Speaking Out About Self Injury

Explaining your self-harm scars to others can be uncomfortable. Having your self-harm scars discovered is a bit like being outed against your will. Still, the person who confronts you about your self-injury marks will likely want to know what they are. While you don’t owe anyone an explanation, sometimes it’s hard to avoid this conversation. Here are some of the approaches you can take to explain your self-harm scars to others.
What part can dissociation play in self-harm? If you’ve never self-harmed, you probably can’t understand why anyone would do such a thing in the first place. The notion of inflicting physical pain on oneself can seem illogical and terrifying. However, self-harm can often travel with dissociation symptoms.1 This means the person who self-injures might feel physically numb or have no recollection of the event.
Trust is a necessary ingredient in any healing process. For those who self-harm, opening up about this habit enough to build a viable self-injury support network requires an enormous amount of trust—but the results are worth it.
Seeing your self-harming friend suffer in silence can't be easy. However, sometimes trying to help can only make things worse. Approaching your friend with patience, kindness, and understanding is vital.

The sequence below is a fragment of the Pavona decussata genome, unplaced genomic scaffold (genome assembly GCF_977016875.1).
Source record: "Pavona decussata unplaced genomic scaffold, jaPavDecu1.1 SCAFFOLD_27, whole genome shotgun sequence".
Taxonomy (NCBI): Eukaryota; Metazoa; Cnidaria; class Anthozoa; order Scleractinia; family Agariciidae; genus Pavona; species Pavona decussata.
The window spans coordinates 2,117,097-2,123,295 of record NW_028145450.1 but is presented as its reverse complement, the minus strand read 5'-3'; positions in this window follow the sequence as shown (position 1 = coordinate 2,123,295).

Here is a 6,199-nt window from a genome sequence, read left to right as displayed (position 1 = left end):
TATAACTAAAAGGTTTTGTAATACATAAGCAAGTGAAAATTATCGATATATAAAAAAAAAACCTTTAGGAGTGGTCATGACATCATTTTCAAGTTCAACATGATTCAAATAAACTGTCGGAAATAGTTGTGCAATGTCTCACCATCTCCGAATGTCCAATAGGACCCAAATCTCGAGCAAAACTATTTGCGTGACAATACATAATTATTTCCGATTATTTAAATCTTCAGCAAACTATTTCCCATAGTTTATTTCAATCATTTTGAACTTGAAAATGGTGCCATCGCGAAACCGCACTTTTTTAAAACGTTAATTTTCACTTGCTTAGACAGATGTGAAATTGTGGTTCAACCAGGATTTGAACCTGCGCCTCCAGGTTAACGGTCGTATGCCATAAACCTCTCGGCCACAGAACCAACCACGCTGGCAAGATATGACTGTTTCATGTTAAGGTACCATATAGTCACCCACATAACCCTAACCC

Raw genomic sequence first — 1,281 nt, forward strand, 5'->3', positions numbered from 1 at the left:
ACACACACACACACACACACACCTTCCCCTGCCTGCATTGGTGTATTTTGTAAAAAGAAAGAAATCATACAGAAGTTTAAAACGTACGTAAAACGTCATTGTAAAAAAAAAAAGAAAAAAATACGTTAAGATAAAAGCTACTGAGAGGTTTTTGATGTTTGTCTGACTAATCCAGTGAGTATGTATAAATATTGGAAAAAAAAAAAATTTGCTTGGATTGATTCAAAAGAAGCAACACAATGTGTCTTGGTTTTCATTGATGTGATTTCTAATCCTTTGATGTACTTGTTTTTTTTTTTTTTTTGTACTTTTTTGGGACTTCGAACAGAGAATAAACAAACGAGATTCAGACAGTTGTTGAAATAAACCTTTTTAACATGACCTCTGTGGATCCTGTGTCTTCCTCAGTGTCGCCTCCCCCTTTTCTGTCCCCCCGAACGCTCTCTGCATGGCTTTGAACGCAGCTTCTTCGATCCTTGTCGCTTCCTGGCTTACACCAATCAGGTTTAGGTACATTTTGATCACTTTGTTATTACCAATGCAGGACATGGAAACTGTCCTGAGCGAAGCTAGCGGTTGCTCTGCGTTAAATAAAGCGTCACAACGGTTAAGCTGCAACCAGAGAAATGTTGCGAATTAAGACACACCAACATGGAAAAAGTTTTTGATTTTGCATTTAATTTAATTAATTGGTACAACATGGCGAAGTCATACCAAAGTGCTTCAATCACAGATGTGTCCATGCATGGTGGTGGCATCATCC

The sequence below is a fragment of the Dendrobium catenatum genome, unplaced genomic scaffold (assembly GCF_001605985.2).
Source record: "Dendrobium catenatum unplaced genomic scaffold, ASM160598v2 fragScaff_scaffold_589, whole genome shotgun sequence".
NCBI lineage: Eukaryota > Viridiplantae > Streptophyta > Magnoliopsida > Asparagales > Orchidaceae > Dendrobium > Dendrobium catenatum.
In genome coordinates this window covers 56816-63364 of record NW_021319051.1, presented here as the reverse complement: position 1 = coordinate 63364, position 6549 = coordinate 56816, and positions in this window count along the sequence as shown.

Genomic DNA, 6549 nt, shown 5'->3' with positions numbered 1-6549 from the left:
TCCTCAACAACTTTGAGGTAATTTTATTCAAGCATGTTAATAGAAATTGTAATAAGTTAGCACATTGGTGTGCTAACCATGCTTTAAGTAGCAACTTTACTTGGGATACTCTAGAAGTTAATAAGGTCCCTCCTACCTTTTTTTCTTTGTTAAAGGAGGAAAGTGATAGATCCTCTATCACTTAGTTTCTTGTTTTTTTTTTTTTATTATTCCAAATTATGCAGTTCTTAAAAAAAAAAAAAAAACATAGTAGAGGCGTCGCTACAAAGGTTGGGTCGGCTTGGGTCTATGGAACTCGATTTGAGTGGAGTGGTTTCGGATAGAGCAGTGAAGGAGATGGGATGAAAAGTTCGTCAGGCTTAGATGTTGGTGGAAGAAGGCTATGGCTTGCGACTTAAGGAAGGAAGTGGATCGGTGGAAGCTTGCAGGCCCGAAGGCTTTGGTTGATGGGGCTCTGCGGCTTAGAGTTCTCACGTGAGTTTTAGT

They say what doesn't kill you makes you stronger. Most of the time, this is a positive statement; it helps people make sense of the difficulties they've faced and find something good to take away from some of the worst moments in their lives. But does hurting yourself make you stronger?
Recovering from self-injury can put a lot of pressure on us. We expect that self-harm recovery is a simple process with no obstacles on the road. However, it’s a complicated journey, and there is no one perfect way to recover. You might stumble once or twice, but that’s okay. You can still continue where you left off.
I never thought that coping with self-harm using nature could be so effective. When I was at my lowest, nothing seemed to help control the chaos that reigned my head. My self-harm was getting out of control, to the point that I was counting down the minutes to my next episode until I started walking six miles a day.
As the COVID-19 pandemic stretches on, living in its shadow has gradually become more and more familiar to us. But familiarity hasn't made any of it easier to live with, especially not those of us who were already struggling with our mental health prior to this year. Recovering from self-harm during a pandemic isn't easy—but it is possible.
Self-harm and suicide are somewhat shrouded in mystery. Many consider them a teenage fad, a call for attention, or, worse, an act of selfishness. On the other hand, research suggests that self-injury and suicide often go hand in hand with trauma, which is a serious matter. And yet, the phenomenon is not fully understood. Is it because we choose to suffer in silence? (Note: This post contains a trigger warning.)
Self-injury, by its very nature, seems inherently connected to suicidal thoughts and behaviors. Yet while suicide necessarily involves causing yourself harm, there is a subtle but important difference between self-harm vs. self-destruction.